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Nike ‘Super Shoes’ sold for £500 sparks anger among runners after selling out in minutes

Nike’s latest running shoe sold out  in minutes (Getty Images)
Nike’s latest running shoe sold out in minutes (Getty Images)

Nike’s flagship shoe, worn by the lateKelvin Kiptum, sold out within minutes of going on general sale.

The UK release of the Alphafly 3 was scheduled for 8am on Thursday 7 March, but most sizes were sold out almost immediately.

Nike were selling the carbon-plated shoe for £284.99, but almost immediately the sold-out shoes started appearing on resale sites such as eBay at highly inflated prices, sometimes even over £500.

Kiptum, who died in February in a road accident in Kenya, had worn a prototype of the Alphafly 3s when he became the first man to run under 2 hours and 1 minute in an official race at the Chicago Marathon in October.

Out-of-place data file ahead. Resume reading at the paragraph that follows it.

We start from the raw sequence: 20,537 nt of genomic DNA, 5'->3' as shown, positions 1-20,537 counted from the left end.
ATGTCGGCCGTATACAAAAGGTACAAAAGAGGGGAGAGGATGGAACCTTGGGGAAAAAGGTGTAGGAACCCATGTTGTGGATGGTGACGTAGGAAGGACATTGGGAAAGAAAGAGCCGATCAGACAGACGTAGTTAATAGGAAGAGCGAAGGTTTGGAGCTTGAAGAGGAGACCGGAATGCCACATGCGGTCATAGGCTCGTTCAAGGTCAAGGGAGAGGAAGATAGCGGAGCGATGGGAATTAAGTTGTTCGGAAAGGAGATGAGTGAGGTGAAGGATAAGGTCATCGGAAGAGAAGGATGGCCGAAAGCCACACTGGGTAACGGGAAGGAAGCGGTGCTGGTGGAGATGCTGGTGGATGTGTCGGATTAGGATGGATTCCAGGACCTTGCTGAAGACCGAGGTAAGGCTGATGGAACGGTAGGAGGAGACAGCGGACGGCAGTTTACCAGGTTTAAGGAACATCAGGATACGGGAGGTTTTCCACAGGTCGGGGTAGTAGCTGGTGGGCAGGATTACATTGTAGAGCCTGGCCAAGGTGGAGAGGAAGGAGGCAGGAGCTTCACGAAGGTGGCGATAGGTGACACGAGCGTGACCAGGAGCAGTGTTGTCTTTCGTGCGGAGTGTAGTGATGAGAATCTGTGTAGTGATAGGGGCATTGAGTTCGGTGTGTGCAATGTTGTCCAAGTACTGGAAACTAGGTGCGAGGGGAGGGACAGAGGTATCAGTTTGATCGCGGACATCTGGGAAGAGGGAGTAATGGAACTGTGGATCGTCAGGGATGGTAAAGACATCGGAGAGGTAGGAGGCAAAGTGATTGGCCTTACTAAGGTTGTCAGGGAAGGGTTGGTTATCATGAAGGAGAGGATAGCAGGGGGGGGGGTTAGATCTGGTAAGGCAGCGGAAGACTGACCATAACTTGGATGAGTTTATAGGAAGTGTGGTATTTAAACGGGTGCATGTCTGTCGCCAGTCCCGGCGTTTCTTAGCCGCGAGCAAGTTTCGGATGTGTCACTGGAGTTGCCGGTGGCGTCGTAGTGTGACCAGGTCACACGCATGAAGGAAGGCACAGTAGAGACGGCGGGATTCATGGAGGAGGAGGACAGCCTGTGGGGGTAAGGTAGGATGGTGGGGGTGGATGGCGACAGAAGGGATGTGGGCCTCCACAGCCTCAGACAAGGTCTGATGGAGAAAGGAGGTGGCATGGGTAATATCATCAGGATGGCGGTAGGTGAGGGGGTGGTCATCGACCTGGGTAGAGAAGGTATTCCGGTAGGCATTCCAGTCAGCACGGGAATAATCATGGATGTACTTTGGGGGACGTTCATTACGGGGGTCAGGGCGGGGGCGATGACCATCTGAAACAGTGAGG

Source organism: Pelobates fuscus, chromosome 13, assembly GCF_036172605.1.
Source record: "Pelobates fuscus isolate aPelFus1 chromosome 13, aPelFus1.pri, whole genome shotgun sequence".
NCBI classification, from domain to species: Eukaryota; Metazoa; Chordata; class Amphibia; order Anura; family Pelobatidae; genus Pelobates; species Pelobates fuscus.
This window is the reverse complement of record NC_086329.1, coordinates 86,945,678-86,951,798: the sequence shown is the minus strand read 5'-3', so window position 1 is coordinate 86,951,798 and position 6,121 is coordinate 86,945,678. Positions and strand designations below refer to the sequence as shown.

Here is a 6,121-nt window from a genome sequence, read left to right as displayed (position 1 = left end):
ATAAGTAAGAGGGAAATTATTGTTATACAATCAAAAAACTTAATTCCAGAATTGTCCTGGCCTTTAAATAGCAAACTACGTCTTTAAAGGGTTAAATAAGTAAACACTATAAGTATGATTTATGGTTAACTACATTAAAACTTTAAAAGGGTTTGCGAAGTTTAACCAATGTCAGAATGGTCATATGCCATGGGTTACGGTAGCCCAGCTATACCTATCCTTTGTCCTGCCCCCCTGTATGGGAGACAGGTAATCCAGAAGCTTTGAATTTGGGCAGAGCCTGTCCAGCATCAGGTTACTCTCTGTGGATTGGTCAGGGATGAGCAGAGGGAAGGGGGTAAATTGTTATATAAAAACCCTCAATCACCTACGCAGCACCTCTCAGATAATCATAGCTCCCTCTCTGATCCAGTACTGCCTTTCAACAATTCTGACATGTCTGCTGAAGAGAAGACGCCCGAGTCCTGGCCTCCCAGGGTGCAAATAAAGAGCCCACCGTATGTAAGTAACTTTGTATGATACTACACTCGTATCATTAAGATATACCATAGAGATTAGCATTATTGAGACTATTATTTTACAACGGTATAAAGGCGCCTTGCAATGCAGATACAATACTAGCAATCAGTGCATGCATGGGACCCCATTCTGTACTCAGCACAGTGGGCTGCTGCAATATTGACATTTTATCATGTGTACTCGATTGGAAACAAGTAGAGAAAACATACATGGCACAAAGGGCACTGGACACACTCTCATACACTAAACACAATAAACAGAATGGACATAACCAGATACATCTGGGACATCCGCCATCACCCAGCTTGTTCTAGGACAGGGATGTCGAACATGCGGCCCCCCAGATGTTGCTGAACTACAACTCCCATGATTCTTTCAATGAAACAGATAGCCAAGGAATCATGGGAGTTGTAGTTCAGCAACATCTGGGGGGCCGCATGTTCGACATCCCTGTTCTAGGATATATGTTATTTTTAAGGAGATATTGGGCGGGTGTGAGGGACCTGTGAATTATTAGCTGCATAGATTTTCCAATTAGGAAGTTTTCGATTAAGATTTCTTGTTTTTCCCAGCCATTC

The latest release was the second batch, after the first, which went on sale in January was also sold out in record time.

The Alphafly 3 is Nike’s lightest of the models released so far, with a weight of 218 grams, a heel-to-toe drop of 8mm and a stack height of 40mm at the heel.

Many people who had tried to purchase the running shoe were left aggrieved at how quickly it was sold out, any how many appeared on resale websites shortly afterwards.

Nike is not the only shoemaker to be so sought after, and Adidas had a similar situation when their Adizero Adios Pro 1s went on sale after Tigist Assefa beat the women’s world record by two minutes in the Berlin Marathon in September.

The Adidas product was especially controversial when it was reported they were only designed to last for one race, despite costing £400.

Marathon shoes have become the latest must-have for any runner competing in the longer distances, especially since the development of the carbon plate, which then led to Nike’s Vaporfly and Alphafly models.

The shoes have been controversial as the records have started to tumble in recent years, but there are limits to a shoe stack height for both track and road running that all new releases must comply with.